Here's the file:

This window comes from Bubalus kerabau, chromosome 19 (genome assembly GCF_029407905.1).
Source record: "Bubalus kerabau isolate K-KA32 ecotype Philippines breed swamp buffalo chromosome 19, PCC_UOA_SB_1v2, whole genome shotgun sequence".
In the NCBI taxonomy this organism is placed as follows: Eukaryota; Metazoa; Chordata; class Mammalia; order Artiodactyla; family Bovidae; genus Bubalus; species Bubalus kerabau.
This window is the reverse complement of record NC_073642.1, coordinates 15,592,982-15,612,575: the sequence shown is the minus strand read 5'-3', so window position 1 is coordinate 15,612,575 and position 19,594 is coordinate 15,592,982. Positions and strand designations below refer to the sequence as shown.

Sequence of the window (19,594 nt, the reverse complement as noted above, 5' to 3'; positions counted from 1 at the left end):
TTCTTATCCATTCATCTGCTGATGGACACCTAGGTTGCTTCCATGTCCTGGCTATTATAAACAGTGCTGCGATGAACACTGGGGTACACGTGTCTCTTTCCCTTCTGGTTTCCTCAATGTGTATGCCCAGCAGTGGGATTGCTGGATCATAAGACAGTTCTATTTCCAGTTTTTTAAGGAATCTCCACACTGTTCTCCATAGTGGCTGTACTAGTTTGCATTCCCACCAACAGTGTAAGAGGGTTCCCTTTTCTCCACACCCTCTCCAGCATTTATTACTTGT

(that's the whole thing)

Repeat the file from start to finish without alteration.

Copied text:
This window comes from Bubalus kerabau, chromosome 19 (genome assembly GCF_029407905.1).
Source record: "Bubalus kerabau isolate K-KA32 ecotype Philippines breed swamp buffalo chromosome 19, PCC_UOA_SB_1v2, whole genome shotgun sequence".
In the NCBI taxonomy this organism is placed as follows: Eukaryota; Metazoa; Chordata; class Mammalia; order Artiodactyla; family Bovidae; genus Bubalus; species Bubalus kerabau.
This window is the reverse complement of record NC_073642.1, coordinates 15,592,982-15,612,575: the sequence shown is the minus strand read 5'-3', so window position 1 is coordinate 15,612,575 and position 19,594 is coordinate 15,592,982. Positions and strand designations below refer to the sequence as shown.

Sequence of the window (19,594 nt, the reverse complement as noted above, 5' to 3'; positions counted from 1 at the left end):
TTCTTATCCATTCATCTGCTGATGGACACCTAGGTTGCTTCCATGTCCTGGCTATTATAAACAGTGCTGCGATGAACACTGGGGTACACGTGTCTCTTTCCCTTCTGGTTTCCTCAATGTGTATGCCCAGCAGTGGGATTGCTGGATCATAAGACAGTTCTATTTCCAGTTTTTTAAGGAATCTCCACACTGTTCTCCATAGTGGCTGTACTAGTTTGCATTCCCACCAACAGTGTAAGAGGGTTCCCTTTTCTCCACACCCTCTCCAGCATTTATTACTTGT